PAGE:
Lectures on English Poetry: From the Reign of Edward the Third, to the Time of Burns and Cowper, Delivered at the Russell Institution, in 1827; with Miscellaneous Tales and Poems; Being the Literary Remains of the Late Henry Neele
Smith, Elder & Company, 1830 - 543 páginas
Comentarios de la gente - Escribir un comentario
No encontramos ningún comentario en los lugares habituales.
Otras ediciones - Ver todas
answered appeared arms arrived attention Author beauty bright called cause character close continued Count Court daughter death Drama Edward effect England English expression eyes face fair Father fear feeling gazed genius give hand head heard heart Heaven Henry honour hope hour interest it's Italy King Lady language latter leave length less light listen lives look Lord lost manners Maria Master means merits Milton mind Nature never night object observed once original passed passion period person Play Poems Poet Poetry possession present produced Queen replied rest returned round scarcely scenes School seemed seen Shakspeare smile Song soon soul speak spirit strong sweet taste tears thee thing thou thought tion turned verses voice whole wonder writers young
Página 70 - Noble madam, Men's evil manners live in brass; their virtues We write in water.
Página 202 - Sweet Day, so cool, so calm, so bright, The bridal of the earth and sky, The dew shall weep thy fall to-night ; For thou must die. Sweet Rose, whose hue, angry and brave, Bids the rash gazer wipe his eye, Thy root is ever in its grave, And thou must die.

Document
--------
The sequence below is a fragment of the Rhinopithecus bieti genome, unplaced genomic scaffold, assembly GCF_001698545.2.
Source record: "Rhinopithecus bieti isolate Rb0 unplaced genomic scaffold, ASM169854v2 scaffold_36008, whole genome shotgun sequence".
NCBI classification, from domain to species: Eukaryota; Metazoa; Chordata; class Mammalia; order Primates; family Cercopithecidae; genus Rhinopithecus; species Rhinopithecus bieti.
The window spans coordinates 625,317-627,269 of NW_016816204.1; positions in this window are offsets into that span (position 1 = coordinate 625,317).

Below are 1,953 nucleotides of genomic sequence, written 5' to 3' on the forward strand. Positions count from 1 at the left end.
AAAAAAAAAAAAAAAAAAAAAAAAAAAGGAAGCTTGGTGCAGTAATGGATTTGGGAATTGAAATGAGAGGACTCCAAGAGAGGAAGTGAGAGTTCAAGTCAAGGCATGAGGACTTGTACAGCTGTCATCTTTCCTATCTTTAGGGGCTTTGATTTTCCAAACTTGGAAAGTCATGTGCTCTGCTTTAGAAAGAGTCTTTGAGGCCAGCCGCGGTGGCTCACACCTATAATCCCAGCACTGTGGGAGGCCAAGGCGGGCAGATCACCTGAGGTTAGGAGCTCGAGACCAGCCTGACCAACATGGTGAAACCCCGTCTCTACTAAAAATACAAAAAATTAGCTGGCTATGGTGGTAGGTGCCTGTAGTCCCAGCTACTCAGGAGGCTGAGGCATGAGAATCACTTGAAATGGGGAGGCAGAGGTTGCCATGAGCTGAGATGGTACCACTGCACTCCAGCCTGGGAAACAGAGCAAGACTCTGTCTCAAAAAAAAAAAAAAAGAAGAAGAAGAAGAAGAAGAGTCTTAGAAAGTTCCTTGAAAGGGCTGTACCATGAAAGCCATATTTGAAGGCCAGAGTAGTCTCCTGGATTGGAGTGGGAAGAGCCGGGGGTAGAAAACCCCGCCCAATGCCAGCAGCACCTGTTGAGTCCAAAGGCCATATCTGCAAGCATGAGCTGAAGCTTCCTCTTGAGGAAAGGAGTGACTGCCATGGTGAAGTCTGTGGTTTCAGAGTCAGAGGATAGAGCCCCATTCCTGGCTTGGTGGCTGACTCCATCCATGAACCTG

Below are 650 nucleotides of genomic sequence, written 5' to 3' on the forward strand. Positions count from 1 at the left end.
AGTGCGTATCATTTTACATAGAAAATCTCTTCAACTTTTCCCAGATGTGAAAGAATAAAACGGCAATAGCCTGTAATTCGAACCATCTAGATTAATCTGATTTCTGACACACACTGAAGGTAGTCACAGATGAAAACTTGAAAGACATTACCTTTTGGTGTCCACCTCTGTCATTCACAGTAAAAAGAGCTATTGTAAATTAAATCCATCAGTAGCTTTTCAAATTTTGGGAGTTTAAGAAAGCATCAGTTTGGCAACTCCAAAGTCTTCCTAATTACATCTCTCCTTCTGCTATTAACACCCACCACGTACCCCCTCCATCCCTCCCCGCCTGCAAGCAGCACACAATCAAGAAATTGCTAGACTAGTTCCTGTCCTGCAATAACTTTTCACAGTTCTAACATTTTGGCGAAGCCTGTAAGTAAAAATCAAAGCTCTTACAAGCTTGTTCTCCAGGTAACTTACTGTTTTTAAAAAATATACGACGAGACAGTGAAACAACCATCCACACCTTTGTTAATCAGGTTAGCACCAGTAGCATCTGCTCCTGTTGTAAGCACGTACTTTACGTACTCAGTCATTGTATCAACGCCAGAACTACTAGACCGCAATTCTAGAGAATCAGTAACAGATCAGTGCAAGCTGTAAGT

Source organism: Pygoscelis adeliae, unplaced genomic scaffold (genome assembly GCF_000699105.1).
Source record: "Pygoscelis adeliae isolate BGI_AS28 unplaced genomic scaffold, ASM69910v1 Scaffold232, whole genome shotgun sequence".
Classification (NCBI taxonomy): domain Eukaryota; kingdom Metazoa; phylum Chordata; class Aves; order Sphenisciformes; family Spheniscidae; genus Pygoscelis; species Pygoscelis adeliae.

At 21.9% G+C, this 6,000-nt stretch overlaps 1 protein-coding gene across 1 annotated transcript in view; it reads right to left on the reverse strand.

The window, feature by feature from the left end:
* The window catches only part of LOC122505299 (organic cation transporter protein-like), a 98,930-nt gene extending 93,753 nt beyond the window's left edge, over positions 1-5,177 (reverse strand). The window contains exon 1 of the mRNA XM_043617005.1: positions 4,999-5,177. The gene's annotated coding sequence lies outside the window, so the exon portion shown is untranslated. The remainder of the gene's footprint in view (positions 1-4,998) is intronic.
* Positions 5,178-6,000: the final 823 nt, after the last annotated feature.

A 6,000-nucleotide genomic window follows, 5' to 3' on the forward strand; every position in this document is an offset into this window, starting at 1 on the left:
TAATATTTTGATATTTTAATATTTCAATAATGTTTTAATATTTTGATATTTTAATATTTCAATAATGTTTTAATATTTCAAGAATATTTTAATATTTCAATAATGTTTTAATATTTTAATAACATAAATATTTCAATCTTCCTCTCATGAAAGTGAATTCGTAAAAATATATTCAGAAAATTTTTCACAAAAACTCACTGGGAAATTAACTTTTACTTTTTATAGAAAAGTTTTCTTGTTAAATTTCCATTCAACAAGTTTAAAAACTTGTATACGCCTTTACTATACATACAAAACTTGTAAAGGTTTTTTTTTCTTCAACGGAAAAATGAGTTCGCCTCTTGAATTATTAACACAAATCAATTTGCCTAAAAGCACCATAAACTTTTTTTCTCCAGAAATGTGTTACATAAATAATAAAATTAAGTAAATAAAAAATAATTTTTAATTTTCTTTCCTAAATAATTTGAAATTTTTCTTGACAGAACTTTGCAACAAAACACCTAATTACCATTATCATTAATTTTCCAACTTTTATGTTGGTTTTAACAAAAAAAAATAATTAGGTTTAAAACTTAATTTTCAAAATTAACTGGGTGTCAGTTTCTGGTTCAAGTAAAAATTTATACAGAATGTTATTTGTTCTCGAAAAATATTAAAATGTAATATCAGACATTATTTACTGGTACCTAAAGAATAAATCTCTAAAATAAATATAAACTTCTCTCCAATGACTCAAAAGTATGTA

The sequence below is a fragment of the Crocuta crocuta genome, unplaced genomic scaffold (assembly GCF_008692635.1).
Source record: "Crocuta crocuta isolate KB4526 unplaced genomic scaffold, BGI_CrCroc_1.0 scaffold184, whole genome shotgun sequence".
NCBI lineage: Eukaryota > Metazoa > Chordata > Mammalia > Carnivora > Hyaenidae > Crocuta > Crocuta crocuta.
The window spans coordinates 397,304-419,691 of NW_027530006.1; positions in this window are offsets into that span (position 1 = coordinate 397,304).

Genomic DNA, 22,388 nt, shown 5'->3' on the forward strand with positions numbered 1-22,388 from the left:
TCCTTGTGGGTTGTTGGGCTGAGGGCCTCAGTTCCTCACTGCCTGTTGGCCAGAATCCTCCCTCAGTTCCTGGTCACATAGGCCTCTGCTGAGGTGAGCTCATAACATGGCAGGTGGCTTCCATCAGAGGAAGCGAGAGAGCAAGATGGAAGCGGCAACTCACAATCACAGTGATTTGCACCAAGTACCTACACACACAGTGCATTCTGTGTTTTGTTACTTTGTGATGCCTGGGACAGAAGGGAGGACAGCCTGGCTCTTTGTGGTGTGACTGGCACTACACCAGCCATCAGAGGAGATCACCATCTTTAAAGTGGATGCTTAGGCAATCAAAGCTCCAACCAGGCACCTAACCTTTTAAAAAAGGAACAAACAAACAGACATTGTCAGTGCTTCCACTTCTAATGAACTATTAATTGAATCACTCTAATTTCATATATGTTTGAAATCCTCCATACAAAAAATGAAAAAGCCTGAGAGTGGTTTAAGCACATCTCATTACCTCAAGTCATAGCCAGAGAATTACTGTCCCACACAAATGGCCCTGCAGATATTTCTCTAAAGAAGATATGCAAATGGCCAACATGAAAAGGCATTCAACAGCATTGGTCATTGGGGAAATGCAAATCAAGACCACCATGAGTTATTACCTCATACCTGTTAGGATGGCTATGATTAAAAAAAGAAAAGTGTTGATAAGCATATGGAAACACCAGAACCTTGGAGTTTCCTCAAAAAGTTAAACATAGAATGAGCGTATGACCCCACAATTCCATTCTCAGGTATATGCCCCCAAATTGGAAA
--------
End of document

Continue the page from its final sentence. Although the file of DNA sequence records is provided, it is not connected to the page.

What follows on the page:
Página 368 - With saintly shout and solemn jubilee. Where the bright Seraphim in burning row Their loud uplifted angel-trumpets blow. And the Cherubic host in thousand quires Touch their immortal harps of golden wires. With those just spirits that wear victorious palms. Hymns devout and holy psalms Singing everlastingly: That we on earth with undiscording voice May rightly answer that melodious noise; As once we did.
Página 183 - This guest of summer, The temple-haunting martlet, does approve By his loved mansionry that the heaven's breath Smells wooingly here : no jutty, frieze, Buttress, nor coign of vantage, but this bird Hath made his pendent bed and procreant cradle : Where they most breed and haunt, I have observed The air is delicate.
Página 116 - Sheds itself through the face, As alone there triumphs to the life All the gain, all the good, of the elements
Página 33 - tis true, this god did shake : His coward lips did from their colour fly ; And that same eye whose bend doth awe the world Did lose his lustre : I did hear him groan : Ay, and that tongue of his that bade the Romans Mark him, and write his speeches in their books, , Alas ! it cried, " Give me some drink, Titinius,
Página 203 - ... to-night, For thou must die. Sweet rose, whose hue angry and brave Bids the rash gazer wipe his eye, Thy root is ever in its grave, And thou must die. Sweet spring, full of sweet days and roses, A box where sweets compacted lie, My music shows ye have your closes, And all must die. Only a sweet and virtuous soul, Like season'd timber, never gives ; But though the whole world turn to coal, Then chiefly lives.
Página 71 - Waller was smooth ; but Dryden taught to join The varying verse, the full resounding line, The long majestic march, and energy divine : Though still some traces of our rustic vein And splay-foot verse remain'd, and will remain.